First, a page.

The Nature of Blackness, All in Glass makes the caster emit light that will make targets on a failed save turn into horridly mutating and growing floods of exponentially-growing flesh, with a 2-in-3-chance of becoming blind, deaf and insane each. Looking away does help, but being caught in a flesh’s flood will result in damage and horrible scars. This is a delightfully gruesome spell, but fails to specify the extent of the affected target’s flood of growing flesh, which makes the spell not work properly as written. Bloody Roots imprisons a target below the earth, and has a tree grow from the cyst; fruit from the tree will open to reveal animals who speak of the imprisoned, but only to the young and lonely. At one point, the tree will split and reveal the formerly imprisoned, made anew. Dissolved in the Subtlest Middle Air is a campaign ender. The caster first gyrates spasmodically and painfully, and if the caster does not die, they turn into a glob of mutating material, growing with each target consumed, gaining ever more XP and powers – all to encapsulate the world and save it from the black sun. Alas, this once more does not codify the extent of spread/mass of the mutated thing – it’s a cool scene and angle, and I love the searing light vs. black sun leitmotifs in these spells, but this one, once more, needs to be more precise.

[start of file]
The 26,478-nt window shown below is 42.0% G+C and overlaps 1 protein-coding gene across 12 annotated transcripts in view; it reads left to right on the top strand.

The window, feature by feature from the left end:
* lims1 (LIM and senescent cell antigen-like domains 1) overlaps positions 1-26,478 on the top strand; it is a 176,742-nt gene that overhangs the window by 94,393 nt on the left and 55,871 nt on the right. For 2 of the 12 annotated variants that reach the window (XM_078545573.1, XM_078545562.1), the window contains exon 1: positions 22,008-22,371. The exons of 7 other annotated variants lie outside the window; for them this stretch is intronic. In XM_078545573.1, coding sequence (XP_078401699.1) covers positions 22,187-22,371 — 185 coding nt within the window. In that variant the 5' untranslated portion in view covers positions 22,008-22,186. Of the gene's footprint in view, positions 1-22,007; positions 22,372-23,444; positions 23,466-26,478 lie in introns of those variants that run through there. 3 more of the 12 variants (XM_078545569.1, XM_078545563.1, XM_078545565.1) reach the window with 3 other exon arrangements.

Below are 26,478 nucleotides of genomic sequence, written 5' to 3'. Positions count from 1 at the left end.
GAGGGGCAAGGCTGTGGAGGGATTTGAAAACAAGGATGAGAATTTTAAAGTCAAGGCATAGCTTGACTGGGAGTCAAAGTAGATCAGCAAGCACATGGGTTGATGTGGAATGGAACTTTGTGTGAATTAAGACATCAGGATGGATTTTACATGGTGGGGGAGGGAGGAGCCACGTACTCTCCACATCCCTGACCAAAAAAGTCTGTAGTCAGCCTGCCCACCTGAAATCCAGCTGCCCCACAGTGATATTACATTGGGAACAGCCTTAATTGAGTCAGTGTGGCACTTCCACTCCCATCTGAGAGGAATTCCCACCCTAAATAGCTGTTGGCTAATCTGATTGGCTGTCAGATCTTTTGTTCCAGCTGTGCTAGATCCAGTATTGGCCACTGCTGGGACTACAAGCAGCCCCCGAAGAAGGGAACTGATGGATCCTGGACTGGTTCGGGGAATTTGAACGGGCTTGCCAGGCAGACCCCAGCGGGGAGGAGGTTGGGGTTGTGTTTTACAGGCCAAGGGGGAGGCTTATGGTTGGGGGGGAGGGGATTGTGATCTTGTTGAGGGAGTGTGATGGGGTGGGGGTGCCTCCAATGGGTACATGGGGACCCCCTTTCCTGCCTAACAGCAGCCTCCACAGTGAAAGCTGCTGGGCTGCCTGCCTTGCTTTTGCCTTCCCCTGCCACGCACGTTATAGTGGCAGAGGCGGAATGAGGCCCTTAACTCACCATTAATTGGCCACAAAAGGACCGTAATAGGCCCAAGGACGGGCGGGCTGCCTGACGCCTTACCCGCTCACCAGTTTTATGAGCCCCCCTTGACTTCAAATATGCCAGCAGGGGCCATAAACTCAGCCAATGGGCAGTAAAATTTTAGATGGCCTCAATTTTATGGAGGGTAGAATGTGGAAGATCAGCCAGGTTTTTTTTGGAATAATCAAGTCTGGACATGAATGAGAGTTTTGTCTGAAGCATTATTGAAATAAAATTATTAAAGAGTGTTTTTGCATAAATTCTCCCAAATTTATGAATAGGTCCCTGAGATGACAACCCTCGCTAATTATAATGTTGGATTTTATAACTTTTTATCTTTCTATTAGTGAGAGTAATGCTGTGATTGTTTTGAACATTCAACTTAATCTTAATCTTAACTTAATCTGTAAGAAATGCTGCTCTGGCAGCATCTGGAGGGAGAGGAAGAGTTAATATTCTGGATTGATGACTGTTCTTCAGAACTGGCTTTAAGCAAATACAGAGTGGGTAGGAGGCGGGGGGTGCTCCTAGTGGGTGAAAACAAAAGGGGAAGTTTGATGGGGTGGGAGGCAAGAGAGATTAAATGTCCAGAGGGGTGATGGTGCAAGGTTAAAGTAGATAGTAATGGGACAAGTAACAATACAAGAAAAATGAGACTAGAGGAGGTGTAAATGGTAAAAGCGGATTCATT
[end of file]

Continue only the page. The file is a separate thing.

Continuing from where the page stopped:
The second massive article is penned by Barry Blatt, who really excels at the quasi-historical early modern horror that many of the best Lamentations books sport. Here, we have essentially a fully depicted faction that comes with 4 fully statted NPCs, one fully-stated monster and a properly codified spellbook. The faction is super-easy to integrate into an ongoing game, and any referee worth their salt can craft a module by simply having the PCs encounter these folks. There even are a couple of read-aloud sections provided or you to paraphrase.
All right, to explain them further, I will have to go into SPOILERS. Potential players should jump ahead to the conclusion.